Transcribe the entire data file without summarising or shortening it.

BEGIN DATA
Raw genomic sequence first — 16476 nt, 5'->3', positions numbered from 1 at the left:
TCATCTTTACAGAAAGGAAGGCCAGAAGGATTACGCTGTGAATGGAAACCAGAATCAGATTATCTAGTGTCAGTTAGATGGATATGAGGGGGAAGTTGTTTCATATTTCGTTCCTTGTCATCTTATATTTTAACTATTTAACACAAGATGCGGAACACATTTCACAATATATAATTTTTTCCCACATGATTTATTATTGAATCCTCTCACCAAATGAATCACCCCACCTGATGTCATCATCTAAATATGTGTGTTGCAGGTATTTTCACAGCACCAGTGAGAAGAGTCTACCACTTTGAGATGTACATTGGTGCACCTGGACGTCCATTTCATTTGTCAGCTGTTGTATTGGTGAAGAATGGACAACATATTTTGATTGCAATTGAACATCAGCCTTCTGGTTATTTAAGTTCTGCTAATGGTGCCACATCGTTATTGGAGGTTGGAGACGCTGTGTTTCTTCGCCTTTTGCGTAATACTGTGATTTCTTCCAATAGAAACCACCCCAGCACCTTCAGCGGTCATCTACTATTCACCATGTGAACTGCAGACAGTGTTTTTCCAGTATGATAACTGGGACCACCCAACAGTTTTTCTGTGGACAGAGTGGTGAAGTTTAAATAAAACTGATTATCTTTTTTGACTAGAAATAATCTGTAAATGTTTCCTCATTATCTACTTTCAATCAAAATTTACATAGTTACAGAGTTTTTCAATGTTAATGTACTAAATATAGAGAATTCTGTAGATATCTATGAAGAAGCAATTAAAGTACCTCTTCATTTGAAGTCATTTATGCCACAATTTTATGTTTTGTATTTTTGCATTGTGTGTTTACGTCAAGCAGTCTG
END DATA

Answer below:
Raw genomic sequence first — 16476 nt, 5'->3', positions numbered from 1 at the left:
TCATCTTTACAGAAAGGAAGGCCAGAAGGATTACGCTGTGAATGGAAACCAGAATCAGATTATCTAGTGTCAGTTAGATGGATATGAGGGGGAAGTTGTTTCATATTTCGTTCCTTGTCATCTTATATTTTAACTATTTAACACAAGATGCGGAACACATTTCACAATATATAATTTTTTCCCACATGATTTATTATTGAATCCTCTCACCAAATGAATCACCCCACCTGATGTCATCATCTAAATATGTGTGTTGCAGGTATTTTCACAGCACCAGTGAGAAGAGTCTACCACTTTGAGATGTACATTGGTGCACCTGGACGTCCATTTCATTTGTCAGCTGTTGTATTGGTGAAGAATGGACAACATATTTTGATTGCAATTGAACATCAGCCTTCTGGTTATTTAAGTTCTGCTAATGGTGCCACATCGTTATTGGAGGTTGGAGACGCTGTGTTTCTTCGCCTTTTGCGTAATACTGTGATTTCTTCCAATAGAAACCACCCCAGCACCTTCAGCGGTCATCTACTATTCACCATGTGAACTGCAGACAGTGTTTTTCCAGTATGATAACTGGGACCACCCAACAGTTTTTCTGTGGACAGAGTGGTGAAGTTTAAATAAAACTGATTATCTTTTTTGACTAGAAATAATCTGTAAATGTTTCCTCATTATCTACTTTCAATCAAAATTTACATAGTTACAGAGTTTTTCAATGTTAATGTACTAAATATAGAGAATTCTGTAGATATCTATGAAGAAGCAATTAAAGTACCTCTTCATTTGAAGTCATTTATGCCACAATTTTATGTTTTGTATTTTTGCATTGTGTGTTTACGTCAAGCAGTCTG